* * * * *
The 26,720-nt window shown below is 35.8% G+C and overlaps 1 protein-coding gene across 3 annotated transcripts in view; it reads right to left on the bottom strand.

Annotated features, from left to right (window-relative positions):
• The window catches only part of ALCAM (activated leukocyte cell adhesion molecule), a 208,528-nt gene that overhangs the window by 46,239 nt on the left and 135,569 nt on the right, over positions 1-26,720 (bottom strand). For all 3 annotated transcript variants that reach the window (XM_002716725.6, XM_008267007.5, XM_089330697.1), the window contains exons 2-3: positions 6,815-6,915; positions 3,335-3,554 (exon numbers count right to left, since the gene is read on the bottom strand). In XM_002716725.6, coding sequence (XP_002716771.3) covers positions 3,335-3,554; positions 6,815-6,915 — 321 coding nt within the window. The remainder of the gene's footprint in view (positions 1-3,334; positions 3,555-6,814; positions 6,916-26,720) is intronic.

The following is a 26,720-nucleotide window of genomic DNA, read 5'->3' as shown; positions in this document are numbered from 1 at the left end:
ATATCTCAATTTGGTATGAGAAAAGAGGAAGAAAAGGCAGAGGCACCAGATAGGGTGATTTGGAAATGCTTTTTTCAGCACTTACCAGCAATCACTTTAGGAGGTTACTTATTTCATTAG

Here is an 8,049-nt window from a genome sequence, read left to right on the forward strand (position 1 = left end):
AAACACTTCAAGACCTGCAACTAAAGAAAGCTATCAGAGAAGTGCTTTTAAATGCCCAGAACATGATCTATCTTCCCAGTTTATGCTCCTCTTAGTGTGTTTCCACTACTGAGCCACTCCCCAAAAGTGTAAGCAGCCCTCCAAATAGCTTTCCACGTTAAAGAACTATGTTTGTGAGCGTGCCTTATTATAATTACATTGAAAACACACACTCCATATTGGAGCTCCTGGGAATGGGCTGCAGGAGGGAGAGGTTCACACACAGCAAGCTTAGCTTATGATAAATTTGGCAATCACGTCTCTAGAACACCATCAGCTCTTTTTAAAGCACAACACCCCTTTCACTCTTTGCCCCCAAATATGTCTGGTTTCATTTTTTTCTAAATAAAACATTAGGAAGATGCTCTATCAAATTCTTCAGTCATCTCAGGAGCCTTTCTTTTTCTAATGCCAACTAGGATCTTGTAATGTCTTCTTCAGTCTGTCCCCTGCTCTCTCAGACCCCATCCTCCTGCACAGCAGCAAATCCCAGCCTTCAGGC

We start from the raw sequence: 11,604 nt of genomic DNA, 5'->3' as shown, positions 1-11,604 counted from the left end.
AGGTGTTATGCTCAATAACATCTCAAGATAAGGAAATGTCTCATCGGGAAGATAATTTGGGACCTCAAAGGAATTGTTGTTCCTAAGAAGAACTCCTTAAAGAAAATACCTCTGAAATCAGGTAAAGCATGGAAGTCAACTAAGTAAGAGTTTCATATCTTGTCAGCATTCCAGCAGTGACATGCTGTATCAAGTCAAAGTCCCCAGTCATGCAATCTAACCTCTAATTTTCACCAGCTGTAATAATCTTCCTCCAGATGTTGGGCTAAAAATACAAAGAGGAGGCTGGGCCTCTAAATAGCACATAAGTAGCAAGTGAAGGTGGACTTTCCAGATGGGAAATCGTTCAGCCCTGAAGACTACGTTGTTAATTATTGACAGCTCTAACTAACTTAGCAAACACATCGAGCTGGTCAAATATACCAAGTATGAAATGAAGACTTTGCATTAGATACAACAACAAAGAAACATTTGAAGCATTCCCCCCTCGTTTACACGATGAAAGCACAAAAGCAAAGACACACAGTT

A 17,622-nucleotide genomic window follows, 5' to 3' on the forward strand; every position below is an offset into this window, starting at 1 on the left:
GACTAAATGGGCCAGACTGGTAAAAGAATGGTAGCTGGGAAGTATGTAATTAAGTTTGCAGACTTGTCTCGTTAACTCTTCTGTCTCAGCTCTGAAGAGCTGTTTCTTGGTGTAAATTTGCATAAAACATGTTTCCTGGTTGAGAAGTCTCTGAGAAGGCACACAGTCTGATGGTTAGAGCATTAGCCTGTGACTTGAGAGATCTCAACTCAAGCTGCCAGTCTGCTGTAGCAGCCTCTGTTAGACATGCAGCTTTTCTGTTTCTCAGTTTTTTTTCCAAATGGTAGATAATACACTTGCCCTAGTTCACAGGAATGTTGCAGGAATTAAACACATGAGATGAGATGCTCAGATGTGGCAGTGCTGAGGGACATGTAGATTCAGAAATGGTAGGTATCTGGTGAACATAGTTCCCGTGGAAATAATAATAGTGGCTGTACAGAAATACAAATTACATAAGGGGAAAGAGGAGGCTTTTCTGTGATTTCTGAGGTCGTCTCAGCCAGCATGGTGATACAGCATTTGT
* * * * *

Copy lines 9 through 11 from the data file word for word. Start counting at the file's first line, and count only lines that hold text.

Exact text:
AGGTGTTATGCTCAATAACATCTCAAGATAAGGAAATGTCTCATCGGGAAGATAATTTGGGACCTCAAAGGAATTGTTGTTCCTAAGAAGAACTCCTTAAAGAAAATACCTCTGAAATCAGGTAAAGCATGGAAGTCAACTAAGTAAGAGTTTCATATCTTGTCAGCATTCCAGCAGTGACATGCTGTATCAAGTCAAAGTCCCCAGTCATGCAATCTAACCTCTAATTTTCACCAGCTGTAATAATCTTCCTCCAGATGTTGGGCTAAAAATACAAAGAGGAGGCTGGGCCTCTAAATAGCACATAAGTAGCAAGTGAAGGTGGACTTTCCAGATGGGAAATCGTTCAGCCCTGAAGACTACGTTGTTAATTATTGACAGCTCTAACTAACTTAGCAAACACATCGAGCTGGTCAAATATACCAAGTATGAAATGAAGACTTTGCATTAGATACAACAACAAAGAAACATTTGAAGCATTCCCCCCTCGTTTACACGATGAAAGCACAAAAGCAAAGACACACAGTT

A 17,622-nucleotide genomic window follows, 5' to 3' on the forward strand; every position below is an offset into this window, starting at 1 on the left:
GACTAAATGGGCCAGACTGGTAAAAGAATGGTAGCTGGGAAGTATGTAATTAAGTTTGCAGACTTGTCTCGTTAACTCTTCTGTCTCAGCTCTGAAGAGCTGTTTCTTGGTGTAAATTTGCATAAAACATGTTTCCTGGTTGAGAAGTCTCTGAGAAGGCACACAGTCTGATGGTTAGAGCATTAGCCTGTGACTTGAGAGATCTCAACTCAAGCTGCCAGTCTGCTGTAGCAGCCTCTGTTAGACATGCAGCTTTTCTGTTTCTCAGTTTTTTTTCCAAATGGTAGATAATACACTTGCCCTAGTTCACAGGAATGTTGCAGGAATTAAACACATGAGATGAGATGCTCAGATGTGGCAGTGCTGAGGGACATGTAGATTCAGAAATGGTAGGTATCTGGTGAACATAGTTCCCGTGGAAATAATAATAGTGGCTGTACAGAAATACAAATTACATAAGGGGAAAGAGGAGGCTTTTCTGTGATTTCTGAGGTCGTCTCAGCCAGCATGGTGATACAGCATTTGT